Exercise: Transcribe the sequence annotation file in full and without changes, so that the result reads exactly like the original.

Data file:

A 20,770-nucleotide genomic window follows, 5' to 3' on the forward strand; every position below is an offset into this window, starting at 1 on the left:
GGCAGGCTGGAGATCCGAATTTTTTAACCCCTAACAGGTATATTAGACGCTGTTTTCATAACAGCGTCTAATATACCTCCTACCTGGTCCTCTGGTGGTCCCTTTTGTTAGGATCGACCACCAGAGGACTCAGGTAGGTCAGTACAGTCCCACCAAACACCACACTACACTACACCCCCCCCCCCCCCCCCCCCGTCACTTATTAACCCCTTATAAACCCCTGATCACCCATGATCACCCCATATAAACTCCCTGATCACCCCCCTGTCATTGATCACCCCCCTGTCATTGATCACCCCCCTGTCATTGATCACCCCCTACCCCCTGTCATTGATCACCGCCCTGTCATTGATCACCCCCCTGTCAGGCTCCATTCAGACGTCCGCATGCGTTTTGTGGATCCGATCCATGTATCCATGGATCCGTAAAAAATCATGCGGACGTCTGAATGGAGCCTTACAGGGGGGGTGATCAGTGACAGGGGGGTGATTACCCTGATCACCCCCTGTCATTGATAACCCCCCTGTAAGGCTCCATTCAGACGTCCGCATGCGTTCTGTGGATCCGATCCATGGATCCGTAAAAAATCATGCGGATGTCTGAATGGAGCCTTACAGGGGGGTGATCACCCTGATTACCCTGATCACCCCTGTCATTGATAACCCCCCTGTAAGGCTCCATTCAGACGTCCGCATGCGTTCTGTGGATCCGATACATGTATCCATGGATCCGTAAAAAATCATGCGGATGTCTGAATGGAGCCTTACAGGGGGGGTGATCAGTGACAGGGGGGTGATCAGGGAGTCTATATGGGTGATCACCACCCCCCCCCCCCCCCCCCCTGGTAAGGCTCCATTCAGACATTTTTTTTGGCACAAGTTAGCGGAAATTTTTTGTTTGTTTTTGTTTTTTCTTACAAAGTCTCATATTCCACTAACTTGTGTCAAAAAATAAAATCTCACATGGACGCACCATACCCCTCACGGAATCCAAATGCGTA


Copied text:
A 20,770-nucleotide genomic window follows, 5' to 3' on the forward strand; every position below is an offset into this window, starting at 1 on the left:
GGCAGGCTGGAGATCCGAATTTTTTAACCCCTAACAGGTATATTAGACGCTGTTTTCATAACAGCGTCTAATATACCTCCTACCTGGTCCTCTGGTGGTCCCTTTTGTTAGGATCGACCACCAGAGGACTCAGGTAGGTCAGTACAGTCCCACCAAACACCACACTACACTACACCCCCCCCCCCCCCCCCCCCGTCACTTATTAACCCCTTATAAACCCCTGATCACCCATGATCACCCCATATAAACTCCCTGATCACCCCCCTGTCATTGATCACCCCCCTGTCATTGATCACCCCCCTGTCATTGATCACCCCCTACCCCCTGTCATTGATCACCGCCCTGTCATTGATCACCCCCCTGTCAGGCTCCATTCAGACGTCCGCATGCGTTTTGTGGATCCGATCCATGTATCCATGGATCCGTAAAAAATCATGCGGACGTCTGAATGGAGCCTTACAGGGGGGGTGATCAGTGACAGGGGGGTGATTACCCTGATCACCCCCTGTCATTGATAACCCCCCTGTAAGGCTCCATTCAGACGTCCGCATGCGTTCTGTGGATCCGATCCATGGATCCGTAAAAAATCATGCGGATGTCTGAATGGAGCCTTACAGGGGGGTGATCACCCTGATTACCCTGATCACCCCTGTCATTGATAACCCCCCTGTAAGGCTCCATTCAGACGTCCGCATGCGTTCTGTGGATCCGATACATGTATCCATGGATCCGTAAAAAATCATGCGGATGTCTGAATGGAGCCTTACAGGGGGGGTGATCAGTGACAGGGGGGTGATCAGGGAGTCTATATGGGTGATCACCACCCCCCCCCCCCCCCCCCCTGGTAAGGCTCCATTCAGACATTTTTTTTGGCACAAGTTAGCGGAAATTTTTTGTTTGTTTTTGTTTTTTCTTACAAAGTCTCATATTCCACTAACTTGTGTCAAAAAATAAAATCTCACATGGACGCACCATACCCCTCACGGAATCCAAATGCGTA